Finally, it's worth looking a bit at Windows Mobile 6.5  Microsoft's last-ditch effort to "save" a current product and evolve it, before they went with Windows Mobile 7, which was totally new underneath the hood (I think), with a new user interface (Metro), which meant a complete re-launch of Microsoft's mobile phone line - which...SPOILER ALERT...they managed to bungle as well...

From what I remember Microsoft wasn't fully invested in Windows Mobile 6.5, but it is worth noting that they changed the interface of the OS from something that resembled Windows on the desktop, to something closer to the Zune interface (their failed attempt at a media player).  It wasn't a bad effort, but I think it was too little too late by this time. By this time (2009) iOS was in its third iteration and the iPhone 3GS was close to being out the door (this is my first iPhone since I wasn't all that impressed with the original and the 3G). One of the innovations here is that microsoft now had a store that people could buy apps from them and install without sideloading.  I remember back in my iPaq and HTC days, the only real way to install applications on your Windows Mobile, or Palm device for that matter, was through sideloading.  You needed to buy the software separately, either on CD or via an online store.  Run the hot-synch function while tethered to a computer, and run the executable installer on your PC.  The Apple AppStore really did revolutionize this, and it's amazing that no one else had done this before...

It's too bad really.  Microsoft had a commanding lead, in my opinion, both in the enterprise and in the consumer market (thanks to HTC), but they really squandered it.


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Vintage Tech - iPaq

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Back when I started my graduate studies, I decided to leave the Apple Newton behind (I know, sacrilege, eh?) and get a more "modern" PDA.  While my Newton did support unicode (probably the first platform to do so natively, I think), the unicode was not implemented, so typing in Greek was a pain. I had to either use Greeklish, or use the Symbol font to display contacts (which made my non-Greek contacts look odd).  I didn't particularly like PalmOS (it seemed like a step backward), but PocketPC seemed like a good contender.  Thus, I went to the Compaq website and ordered myself an iPaq PocketPC.  I bought myself an iPaq 3870 which had a few expansion options and came with Bluetooth.  My goal was to pair it with my Bluetooth enabled Ericsson T68 to surf the internet from time to time.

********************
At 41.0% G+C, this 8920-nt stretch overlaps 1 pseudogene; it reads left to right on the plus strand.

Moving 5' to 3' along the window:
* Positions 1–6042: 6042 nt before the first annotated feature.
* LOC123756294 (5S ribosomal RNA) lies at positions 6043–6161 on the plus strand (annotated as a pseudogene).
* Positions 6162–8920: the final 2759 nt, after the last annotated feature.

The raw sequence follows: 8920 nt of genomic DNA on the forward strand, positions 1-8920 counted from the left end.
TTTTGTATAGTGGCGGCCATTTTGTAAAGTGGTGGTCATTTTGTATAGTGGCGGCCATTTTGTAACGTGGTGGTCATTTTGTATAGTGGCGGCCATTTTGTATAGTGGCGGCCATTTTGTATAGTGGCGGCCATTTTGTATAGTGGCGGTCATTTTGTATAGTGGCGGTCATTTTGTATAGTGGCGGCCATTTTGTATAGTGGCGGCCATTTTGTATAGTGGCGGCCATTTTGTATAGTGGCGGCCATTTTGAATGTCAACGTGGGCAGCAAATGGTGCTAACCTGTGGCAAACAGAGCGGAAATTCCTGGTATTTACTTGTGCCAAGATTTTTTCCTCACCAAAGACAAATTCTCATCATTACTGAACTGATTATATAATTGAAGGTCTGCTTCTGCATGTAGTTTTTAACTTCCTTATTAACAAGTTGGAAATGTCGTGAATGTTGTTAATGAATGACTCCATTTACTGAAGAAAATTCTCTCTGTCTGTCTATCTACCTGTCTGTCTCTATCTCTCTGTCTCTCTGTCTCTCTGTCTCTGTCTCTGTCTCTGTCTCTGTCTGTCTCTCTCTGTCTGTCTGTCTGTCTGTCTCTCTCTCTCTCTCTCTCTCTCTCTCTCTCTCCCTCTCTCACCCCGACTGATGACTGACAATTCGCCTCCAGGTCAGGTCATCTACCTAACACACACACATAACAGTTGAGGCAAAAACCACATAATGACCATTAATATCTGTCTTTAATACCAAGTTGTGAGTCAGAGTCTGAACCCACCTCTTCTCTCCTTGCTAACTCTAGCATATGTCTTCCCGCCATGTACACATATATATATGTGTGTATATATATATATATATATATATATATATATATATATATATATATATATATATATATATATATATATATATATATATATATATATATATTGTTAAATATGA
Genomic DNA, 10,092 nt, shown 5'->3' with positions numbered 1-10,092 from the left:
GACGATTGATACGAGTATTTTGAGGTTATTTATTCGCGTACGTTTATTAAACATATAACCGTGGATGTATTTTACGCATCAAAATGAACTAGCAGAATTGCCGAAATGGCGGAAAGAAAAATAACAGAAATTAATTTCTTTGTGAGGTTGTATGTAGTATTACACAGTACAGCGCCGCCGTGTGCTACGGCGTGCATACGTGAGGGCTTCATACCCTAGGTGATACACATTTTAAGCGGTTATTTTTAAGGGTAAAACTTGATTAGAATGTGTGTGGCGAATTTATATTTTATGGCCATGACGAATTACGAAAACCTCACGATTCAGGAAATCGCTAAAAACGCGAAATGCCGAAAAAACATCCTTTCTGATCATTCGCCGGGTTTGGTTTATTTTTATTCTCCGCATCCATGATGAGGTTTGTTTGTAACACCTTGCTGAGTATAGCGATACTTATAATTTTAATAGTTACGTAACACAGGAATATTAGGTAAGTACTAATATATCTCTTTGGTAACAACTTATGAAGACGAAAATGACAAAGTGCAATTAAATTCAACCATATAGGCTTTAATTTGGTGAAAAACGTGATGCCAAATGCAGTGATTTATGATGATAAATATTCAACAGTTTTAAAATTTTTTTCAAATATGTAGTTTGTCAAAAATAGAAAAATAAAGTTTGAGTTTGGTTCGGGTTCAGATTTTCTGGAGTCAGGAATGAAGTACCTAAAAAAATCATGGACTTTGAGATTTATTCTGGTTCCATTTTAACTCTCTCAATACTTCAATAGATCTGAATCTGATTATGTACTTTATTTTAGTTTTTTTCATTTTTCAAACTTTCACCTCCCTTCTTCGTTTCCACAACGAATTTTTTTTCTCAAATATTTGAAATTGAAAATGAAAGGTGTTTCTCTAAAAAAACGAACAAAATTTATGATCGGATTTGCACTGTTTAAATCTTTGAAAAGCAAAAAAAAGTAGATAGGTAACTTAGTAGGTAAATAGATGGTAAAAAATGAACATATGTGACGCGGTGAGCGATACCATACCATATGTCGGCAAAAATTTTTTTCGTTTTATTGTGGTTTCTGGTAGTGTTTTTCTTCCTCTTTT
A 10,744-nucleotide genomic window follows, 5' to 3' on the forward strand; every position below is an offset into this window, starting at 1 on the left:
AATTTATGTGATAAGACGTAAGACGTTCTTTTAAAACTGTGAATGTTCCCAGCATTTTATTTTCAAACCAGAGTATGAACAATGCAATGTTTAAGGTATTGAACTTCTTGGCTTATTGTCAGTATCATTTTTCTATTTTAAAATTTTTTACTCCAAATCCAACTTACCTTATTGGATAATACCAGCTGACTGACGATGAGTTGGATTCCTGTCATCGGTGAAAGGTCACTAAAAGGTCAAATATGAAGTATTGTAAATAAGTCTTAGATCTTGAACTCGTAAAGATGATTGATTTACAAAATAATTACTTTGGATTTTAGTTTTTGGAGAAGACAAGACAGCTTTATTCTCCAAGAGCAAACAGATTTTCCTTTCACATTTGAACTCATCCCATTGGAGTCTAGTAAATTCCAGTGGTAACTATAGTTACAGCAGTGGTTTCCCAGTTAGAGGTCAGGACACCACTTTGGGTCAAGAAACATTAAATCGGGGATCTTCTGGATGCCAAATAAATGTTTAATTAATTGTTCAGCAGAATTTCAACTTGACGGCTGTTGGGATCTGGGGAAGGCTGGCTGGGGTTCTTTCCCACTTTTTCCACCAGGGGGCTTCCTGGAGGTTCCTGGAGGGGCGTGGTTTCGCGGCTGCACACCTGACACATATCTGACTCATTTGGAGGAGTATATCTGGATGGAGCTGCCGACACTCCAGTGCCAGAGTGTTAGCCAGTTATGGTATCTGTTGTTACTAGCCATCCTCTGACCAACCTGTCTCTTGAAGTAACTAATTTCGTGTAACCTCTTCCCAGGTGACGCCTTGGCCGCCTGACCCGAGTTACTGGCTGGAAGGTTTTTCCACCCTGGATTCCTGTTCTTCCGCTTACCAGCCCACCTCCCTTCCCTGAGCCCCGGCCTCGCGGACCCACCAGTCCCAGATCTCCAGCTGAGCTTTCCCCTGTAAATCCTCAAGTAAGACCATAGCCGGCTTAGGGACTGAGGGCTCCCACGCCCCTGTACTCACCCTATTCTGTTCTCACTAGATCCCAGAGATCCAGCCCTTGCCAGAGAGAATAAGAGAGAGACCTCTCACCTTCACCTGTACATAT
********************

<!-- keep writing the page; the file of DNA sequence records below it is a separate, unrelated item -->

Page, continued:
Hardware & Software out of the box

The 3870 looks like the 4th iPaq on this list of devices.  The unit was compatible with Compaq's sleeve system where the iPaq could be slid into the sleeve to either provide device protection or to expand the device by adding a Compact Flash slot, PCMCIA slots, WiFi, an analog TV and Radio Tuner, a camera, a barcode scanner, and my favorite: a sleeve which added GSM/GPRS so you could make phone calls, send texts, and browse the internet from your iPaq.  I think that Compaq was really ahead of its time with these sleeves, and we've only (relatively) recently seen Motorola use this approach with their Moto Z line of phones that use MotoMods.

My device and I think all devices, came with the default screen protector sleeve, which you can see on the second device.  The specs on my device were:


  • Processor: Intel SA-1110 @206Mhz
  • RAM: 64MB
  • ROM: 32MB
  • Bluetooth & infrared
  • SD Card slot for up to 1GB of space
  • Built-in speaker
  • Built-in microphone (there is a button on the left side of the device that allows you to use it as a dictaphone!)
  • 3.5mm audio port
  • RS232 connection (where the cradle connects, and also where the sleeve interface port it)
  • 240x320 touch-screen


This machine was obviously built for business (and heck, as an MBA student it seems like it was a good fit! for a while anyway...).  The software that came with it was pretty business-focused (no surprise) and included things like: